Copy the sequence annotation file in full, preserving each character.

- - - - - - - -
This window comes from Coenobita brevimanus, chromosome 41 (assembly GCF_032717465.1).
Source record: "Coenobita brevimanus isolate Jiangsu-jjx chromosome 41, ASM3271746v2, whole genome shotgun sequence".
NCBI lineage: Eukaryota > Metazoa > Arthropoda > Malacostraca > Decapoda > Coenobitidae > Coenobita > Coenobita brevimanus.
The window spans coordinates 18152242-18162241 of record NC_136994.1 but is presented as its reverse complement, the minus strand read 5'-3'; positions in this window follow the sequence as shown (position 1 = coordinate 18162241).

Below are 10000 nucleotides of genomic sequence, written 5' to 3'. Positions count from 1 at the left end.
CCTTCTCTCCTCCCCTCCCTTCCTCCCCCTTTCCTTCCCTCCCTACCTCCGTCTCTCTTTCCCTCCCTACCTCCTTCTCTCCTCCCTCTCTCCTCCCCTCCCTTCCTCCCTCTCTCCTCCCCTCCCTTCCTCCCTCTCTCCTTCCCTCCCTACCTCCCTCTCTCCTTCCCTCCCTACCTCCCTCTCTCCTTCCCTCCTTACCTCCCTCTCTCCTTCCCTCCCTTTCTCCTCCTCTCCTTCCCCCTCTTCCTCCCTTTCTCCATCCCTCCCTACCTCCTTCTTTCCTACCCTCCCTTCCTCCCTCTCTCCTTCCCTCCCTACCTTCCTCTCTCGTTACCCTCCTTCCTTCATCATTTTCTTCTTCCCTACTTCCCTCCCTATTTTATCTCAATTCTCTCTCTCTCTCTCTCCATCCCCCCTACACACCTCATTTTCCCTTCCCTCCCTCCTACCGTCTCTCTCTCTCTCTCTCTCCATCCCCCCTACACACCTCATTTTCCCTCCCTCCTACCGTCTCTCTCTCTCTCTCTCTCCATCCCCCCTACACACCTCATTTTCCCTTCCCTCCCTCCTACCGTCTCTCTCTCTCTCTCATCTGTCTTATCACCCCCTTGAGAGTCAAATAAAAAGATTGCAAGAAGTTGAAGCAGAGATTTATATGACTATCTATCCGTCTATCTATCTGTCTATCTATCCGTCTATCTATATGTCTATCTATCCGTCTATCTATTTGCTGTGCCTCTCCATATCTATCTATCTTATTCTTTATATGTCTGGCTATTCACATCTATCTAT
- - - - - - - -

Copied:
This window comes from Coenobita brevimanus, chromosome 41 (assembly GCF_032717465.1).
Source record: "Coenobita brevimanus isolate Jiangsu-jjx chromosome 41, ASM3271746v2, whole genome shotgun sequence".
NCBI lineage: Eukaryota > Metazoa > Arthropoda > Malacostraca > Decapoda > Coenobitidae > Coenobita > Coenobita brevimanus.
The window spans coordinates 18152242-18162241 of record NC_136994.1 but is presented as its reverse complement, the minus strand read 5'-3'; positions in this window follow the sequence as shown (position 1 = coordinate 18162241).

Below are 10000 nucleotides of genomic sequence, written 5' to 3'. Positions count from 1 at the left end.
CCTTCTCTCCTCCCCTCCCTTCCTCCCCCTTTCCTTCCCTCCCTACCTCCGTCTCTCTTTCCCTCCCTACCTCCTTCTCTCCTCCCTCTCTCCTCCCCTCCCTTCCTCCCTCTCTCCTCCCCTCCCTTCCTCCCTCTCTCCTTCCCTCCCTACCTCCCTCTCTCCTTCCCTCCCTACCTCCCTCTCTCCTTCCCTCCTTACCTCCCTCTCTCCTTCCCTCCCTTTCTCCTCCTCTCCTTCCCCCTCTTCCTCCCTTTCTCCATCCCTCCCTACCTCCTTCTTTCCTACCCTCCCTTCCTCCCTCTCTCCTTCCCTCCCTACCTTCCTCTCTCGTTACCCTCCTTCCTTCATCATTTTCTTCTTCCCTACTTCCCTCCCTATTTTATCTCAATTCTCTCTCTCTCTCTCTCCATCCCCCCTACACACCTCATTTTCCCTTCCCTCCCTCCTACCGTCTCTCTCTCTCTCTCTCTCCATCCCCCCTACACACCTCATTTTCCCTCCCTCCTACCGTCTCTCTCTCTCTCTCTCTCCATCCCCCCTACACACCTCATTTTCCCTTCCCTCCCTCCTACCGTCTCTCTCTCTCTCTCATCTGTCTTATCACCCCCTTGAGAGTCAAATAAAAAGATTGCAAGAAGTTGAAGCAGAGATTTATATGACTATCTATCCGTCTATCTATCTGTCTATCTATCCGTCTATCTATATGTCTATCTATCCGTCTATCTATTTGCTGTGCCTCTCCATATCTATCTATCTTATTCTTTATATGTCTGGCTATTCACATCTATCTAT